With those (very small) pieces of evidence supporting other possibilities, I'd say I'm maybe around 98% sure there are no Martians (or somewhere around there). If we were talking about a gruesomely inhospitable planet without any liquid whatsoever in its history, then I'd more confidently say 99.99% (which is around how sure I am there isn't a benevolent God). I'd confidently call myself pretty "gnostic" about that.

Quick clarification:
Gnostic is not about whether or not you know (or if it is possible to know).
Gnostic means that you "think" you know (or are convinced that it is possible to know).

Lot of theists would be properly called gnostic theists, because they think they know, even if they have no actual evidence they can point to as a reason for their "knowledge".

As for alien life, i don't know if there is life outside earth.
But given that we know life can exist, and the huge number of planets that exist in the universe, and the age of the universe.
I would assign the odds of life existing outside earth as almost certain (Europa would be a decent place to start looking).

I had to wikipedia it what a humanist actually is, I'm still not sure.
While I'm an atheist, I do not think it's probable that everything in the universe has natural origins. I think the universe is filled with phenomena not at all bound to any set of laws, for I can see no reason why the universe ought to be limited. A commonly observed phenomena that I think is absolutely free of any set of laws, is human behaviour. Sure in bulk it can be at times predicted reasonably well with pseudeo sciences such as psychology. But free will is still truly free. Though affected by biology and my environment I can steer my thoughts and desires in whatever direction I please.
I do not think this fits within the philosophy you dubbed as secular humanist.

rutger5000:
...with pseudeo sciences such as psychology.

Bah. Somehow I doubt you looked into that field too much but are regurgitating talking points, pop-culture references and jokes about quacks and more than outdated, Freud-style psychoanalysts, when you say that.

But free will is still truly free. Though affected by biology and my environment I can steer my thoughts and desires in whatever direction I please.

That seems contradictory. If it's affected, how is it "truly free"? What does "truly free" mean exactly?

It's no coincidence that people who, for example, were sexually or physically abused as children, have a much higher rate of sexually or physically abusing their own children later in life, because we are the products of the sum of our experiences.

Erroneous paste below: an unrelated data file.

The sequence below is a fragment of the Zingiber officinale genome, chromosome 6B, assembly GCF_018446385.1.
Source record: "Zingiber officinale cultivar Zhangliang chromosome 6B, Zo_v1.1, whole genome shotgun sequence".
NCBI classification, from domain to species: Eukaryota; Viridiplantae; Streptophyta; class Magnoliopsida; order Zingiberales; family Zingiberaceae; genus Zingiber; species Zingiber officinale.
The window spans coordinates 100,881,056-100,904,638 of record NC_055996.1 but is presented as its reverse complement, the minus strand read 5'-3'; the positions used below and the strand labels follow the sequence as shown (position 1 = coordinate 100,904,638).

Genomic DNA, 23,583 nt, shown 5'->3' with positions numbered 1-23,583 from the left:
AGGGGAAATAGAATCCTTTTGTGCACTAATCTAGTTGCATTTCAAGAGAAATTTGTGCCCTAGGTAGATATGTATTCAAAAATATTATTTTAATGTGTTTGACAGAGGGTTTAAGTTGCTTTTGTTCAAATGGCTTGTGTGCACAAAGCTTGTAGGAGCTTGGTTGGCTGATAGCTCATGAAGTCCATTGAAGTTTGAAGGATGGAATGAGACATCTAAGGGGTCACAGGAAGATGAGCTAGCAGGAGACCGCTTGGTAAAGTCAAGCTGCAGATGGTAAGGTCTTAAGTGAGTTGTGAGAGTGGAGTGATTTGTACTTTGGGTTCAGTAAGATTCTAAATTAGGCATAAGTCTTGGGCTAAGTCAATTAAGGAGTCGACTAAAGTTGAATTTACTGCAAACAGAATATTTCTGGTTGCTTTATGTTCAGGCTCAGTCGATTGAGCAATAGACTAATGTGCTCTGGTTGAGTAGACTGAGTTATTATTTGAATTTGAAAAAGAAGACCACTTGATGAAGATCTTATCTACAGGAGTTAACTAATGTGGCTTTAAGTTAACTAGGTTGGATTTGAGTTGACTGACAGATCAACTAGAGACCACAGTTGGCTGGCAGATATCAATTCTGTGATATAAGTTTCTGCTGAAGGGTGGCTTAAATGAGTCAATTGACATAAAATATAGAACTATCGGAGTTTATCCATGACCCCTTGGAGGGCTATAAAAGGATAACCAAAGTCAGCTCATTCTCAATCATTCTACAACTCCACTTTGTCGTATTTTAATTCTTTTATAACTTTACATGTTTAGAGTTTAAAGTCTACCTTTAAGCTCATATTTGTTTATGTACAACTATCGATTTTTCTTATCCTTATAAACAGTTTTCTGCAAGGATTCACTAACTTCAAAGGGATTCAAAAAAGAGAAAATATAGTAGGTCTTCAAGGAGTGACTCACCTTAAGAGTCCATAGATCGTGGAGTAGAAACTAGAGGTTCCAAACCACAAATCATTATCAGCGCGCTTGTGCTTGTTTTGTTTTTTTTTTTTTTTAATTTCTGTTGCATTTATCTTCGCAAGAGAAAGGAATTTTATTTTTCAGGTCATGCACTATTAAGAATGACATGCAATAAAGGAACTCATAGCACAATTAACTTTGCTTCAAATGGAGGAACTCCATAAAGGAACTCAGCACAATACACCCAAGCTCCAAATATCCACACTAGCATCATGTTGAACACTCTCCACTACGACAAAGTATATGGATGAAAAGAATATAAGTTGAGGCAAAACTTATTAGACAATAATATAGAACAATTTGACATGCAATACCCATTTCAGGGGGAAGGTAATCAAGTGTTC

The last part in particular is odd to me, when you consider things like intrusive thoughts which a lot of people suffer from and the fact that people develop fetishes and desires they can't really control, just to give two simple examples of our limited ability to control the direction our minds wander.

Also, as we accumulate more and more knowledge about the brain and learn what issues like depression, manic syndromes, schizophrenia etc. are really based on biologically, it becomes more and more clear that our brains' actual chemistry is responsible for most if not all of our minds' states. Considering an imbalance can lead people to the decision to commit suicide or invest their last cent in rubbish or believe they are being watched by the "eyes" of traffic lights and so on, and that fixing or at least lessening that imbalance with medication can prevent such behaviours and views, I fail to see the supposed "true freedom" in our wills. Not to mention all the evidence we gather from outright brain injury, where people who have their frontal lobes affected can have massive personality shifts and the like. Clearly to me, "we" are our brains - with all the consequences attached to that fact - and not some other, independent, "truly free" entity.

I'm a mostly a determinist, although I'd say I'm a compatibilist also.
I'm of the opinion that - if we had enough information and the kind of processing power required - we could perfectly predict human behaviour, because in essence the choices we make are not free in any metaphysical sense but based on what we know about the world, what we value, what we think will happen as consequences etc.. Of course, such predictions will never be possible fully because we'd have to be basically omniscient to account for all factors, but the more we learn, the better we will get at it and reach high percentages of correct predictions, I'd assume, even if we could never eliminate a margin of error.